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STEINBERG: Trump isn’t the problem; the problem is, people support him

Supporters of Republican presidential nominee Donald Trump cheer on election night at the New York Hilton Midtown. | Getty Images

So I go to the corner to buy a racing form. On my way home, a neighbor runs up, shouting: “Your house is on fire!” I smile and tell him that no, it can’t be on fire. He is just trying to alarm me, reflecting his lingering malice because my tea roses placed higher than his in the All-Cook County Tea Rose Competition last summer.

“No!” he cries. “Look at the smoke!” And sure enough, big billows of black smoke are rising from the direction of my house, a couple of blocks away.

“That’s not smoke,” I chuckle. “That’s just dark clouds. Or if it’s smoke, how do I know it’s not the house behind mine that’s burning? Eh? Besides, what’s so bad about a little fire? Happens all the time.”


Welcome to America, 2017. As satire does not always scan in a daily newspaper, I hasten to observe that I do not buy the daily racing form, nor cultivate tea roses, and my house did not burn.

It’s our nation that is burning. Try to find an area that isn’t on fire. Congress pours gasoline on health care for millions of the neediest Americans and keeps striking matches, hoping for a bonfire that’ll warm rich people. Our recent presidential election was manipulated by our staunchest enemy. Our nation is grilled by global ridicule, our institutions smeared with soot. The president set in power by that corrupted electoral process is a liar, bully and fraud — and since readers sometimes object at that trio of terms, let me point out that they are not insults, nor even disrespect for the office of president, but dry journalistic description, supported by facts. By “liar,” I mean a man who continually tells untruths. By “bully,” I mean someone who continually abuses those too weak to defend themselves. And by “fraud,” someone who represents himself, again and again, now and in the past, as something he is not, profiting from the gullible, selling empty promises that he cannot fulfill.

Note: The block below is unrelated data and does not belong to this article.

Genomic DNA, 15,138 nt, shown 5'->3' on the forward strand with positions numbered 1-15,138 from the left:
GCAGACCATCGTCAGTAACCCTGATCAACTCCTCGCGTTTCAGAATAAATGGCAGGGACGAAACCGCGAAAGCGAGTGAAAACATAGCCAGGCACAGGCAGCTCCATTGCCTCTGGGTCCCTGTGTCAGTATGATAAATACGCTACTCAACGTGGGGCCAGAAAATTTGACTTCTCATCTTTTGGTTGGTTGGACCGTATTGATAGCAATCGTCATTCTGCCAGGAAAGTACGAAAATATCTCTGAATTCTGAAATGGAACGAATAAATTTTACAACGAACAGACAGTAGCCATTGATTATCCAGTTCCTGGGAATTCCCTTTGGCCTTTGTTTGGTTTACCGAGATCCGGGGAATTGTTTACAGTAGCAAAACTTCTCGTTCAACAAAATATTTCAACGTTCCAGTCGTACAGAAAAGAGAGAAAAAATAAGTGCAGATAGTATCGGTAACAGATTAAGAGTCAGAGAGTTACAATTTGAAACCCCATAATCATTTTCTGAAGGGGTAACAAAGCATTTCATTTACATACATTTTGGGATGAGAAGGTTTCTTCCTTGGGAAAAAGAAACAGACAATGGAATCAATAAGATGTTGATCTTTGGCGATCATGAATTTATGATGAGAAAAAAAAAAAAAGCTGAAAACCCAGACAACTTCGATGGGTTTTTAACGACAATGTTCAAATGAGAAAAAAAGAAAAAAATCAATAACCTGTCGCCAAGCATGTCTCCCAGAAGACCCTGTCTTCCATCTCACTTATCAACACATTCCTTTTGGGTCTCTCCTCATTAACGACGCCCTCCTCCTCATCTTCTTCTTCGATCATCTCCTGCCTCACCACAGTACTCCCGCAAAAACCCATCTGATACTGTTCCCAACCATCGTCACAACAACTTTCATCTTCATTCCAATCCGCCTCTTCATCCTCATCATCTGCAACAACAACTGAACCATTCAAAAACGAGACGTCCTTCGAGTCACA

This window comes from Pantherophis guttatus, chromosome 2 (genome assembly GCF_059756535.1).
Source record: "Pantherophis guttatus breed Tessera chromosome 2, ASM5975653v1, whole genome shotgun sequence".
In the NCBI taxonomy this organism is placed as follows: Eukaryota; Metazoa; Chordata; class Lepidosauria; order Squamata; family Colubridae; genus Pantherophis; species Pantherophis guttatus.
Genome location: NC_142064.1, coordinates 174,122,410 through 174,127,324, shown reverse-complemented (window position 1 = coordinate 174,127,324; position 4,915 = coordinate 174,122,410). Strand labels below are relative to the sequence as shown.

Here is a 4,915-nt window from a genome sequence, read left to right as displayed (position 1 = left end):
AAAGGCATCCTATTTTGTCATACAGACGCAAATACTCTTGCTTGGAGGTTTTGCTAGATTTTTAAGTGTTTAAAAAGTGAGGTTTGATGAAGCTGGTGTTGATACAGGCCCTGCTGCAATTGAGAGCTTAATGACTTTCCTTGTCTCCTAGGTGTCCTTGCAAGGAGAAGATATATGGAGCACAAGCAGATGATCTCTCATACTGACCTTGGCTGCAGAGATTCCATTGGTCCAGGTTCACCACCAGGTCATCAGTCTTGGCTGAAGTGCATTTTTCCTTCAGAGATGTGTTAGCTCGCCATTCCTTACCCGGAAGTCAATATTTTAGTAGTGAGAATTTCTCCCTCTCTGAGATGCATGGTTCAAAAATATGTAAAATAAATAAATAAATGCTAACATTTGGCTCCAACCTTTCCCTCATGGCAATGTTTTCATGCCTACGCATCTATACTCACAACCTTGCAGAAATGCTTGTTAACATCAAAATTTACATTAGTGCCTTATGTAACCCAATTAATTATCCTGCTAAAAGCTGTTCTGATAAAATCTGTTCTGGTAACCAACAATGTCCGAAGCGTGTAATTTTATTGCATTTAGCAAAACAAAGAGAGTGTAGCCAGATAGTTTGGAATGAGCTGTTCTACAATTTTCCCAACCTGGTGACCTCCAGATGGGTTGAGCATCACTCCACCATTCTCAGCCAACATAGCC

If you don’t like that description, well, I’m sorry. I don’t like it either. But what I like and what is actually going on in life are two very different things, and it is possible to perceive situations at odds with what you wish were true.

For instance: I wish I could get excited about the revelations regarding Russian conspiracy. The media, which can be fairly thick, has been intent on the drip-drip-drip of new developments, of Trump’s son, Donald, meeting with Russian officials promising dirt on Hillary Clinton.

That is what we do — dig up pertinent facts and confront those involved. But as reporters go through the elaborate kabuki ritual of uncovering scandal, I can’t help but suspect it is a colorful pageant put on for an audience so sharply divided they aren’t seeing the same show. Those who are stunned by the news were stunned already; those who have torched their morality and conscience and patriotism enough to support Donald Trump in the first place aren’t going to renew it now in order to feel outrage.

“I could stand in the middle of 5th Avenue and shoot somebody and I wouldn’t lose voters, ” Trump said on Jan. 23, 2016.

It was true then, even truer now. Give the man credit — he is as he has always been. Trump is a problem, but he’s not the problem. He is a symptom. The problem is that 63 million Americans voted for him, and support him still, no matter what. They have created a closed system where contrary information can be shrugged off as “fake news.” Science is a lie. Courts are dubious if they rule against you.

Getting rid of Trump will solve a problem, but not the problem. The problem is people support him and will continue to do so, no matter the cost.

We began with a metaphor, let’s end with one.

Your doctor says, “I have bad news. Look at this X-ray. This blotch is a cancerous tumor on your lung.”

You jerk the X-ray away, crumple it into a ball and drop it in the trash.

“Problem solved,” you say. “The tumor’s gone.”